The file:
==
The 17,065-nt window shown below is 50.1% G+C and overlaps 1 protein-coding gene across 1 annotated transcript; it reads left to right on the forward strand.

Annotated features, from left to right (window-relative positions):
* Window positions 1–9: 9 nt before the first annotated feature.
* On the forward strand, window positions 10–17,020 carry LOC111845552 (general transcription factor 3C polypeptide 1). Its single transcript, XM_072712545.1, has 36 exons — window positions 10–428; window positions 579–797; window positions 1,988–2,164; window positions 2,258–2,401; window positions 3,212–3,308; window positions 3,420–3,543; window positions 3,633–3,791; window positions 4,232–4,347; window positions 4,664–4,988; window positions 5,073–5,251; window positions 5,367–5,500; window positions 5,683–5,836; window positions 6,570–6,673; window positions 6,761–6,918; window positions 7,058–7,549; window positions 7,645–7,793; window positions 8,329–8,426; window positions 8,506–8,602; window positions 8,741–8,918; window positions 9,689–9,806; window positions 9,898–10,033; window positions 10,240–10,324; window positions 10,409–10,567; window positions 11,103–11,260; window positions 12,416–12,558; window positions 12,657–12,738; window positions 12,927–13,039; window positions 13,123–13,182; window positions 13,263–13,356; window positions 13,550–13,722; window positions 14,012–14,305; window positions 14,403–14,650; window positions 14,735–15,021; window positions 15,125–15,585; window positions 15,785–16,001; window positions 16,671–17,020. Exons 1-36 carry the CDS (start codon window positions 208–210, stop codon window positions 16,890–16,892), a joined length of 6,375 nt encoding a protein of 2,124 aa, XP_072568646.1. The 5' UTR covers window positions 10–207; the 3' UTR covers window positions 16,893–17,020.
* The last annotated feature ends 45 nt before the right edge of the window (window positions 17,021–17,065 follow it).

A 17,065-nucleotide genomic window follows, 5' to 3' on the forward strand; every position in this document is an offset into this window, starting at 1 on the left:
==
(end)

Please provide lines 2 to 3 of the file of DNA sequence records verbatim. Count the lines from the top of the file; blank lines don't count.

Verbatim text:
Annotated features, from left to right (window-relative positions):
* Window positions 1–9: 9 nt before the first annotated feature.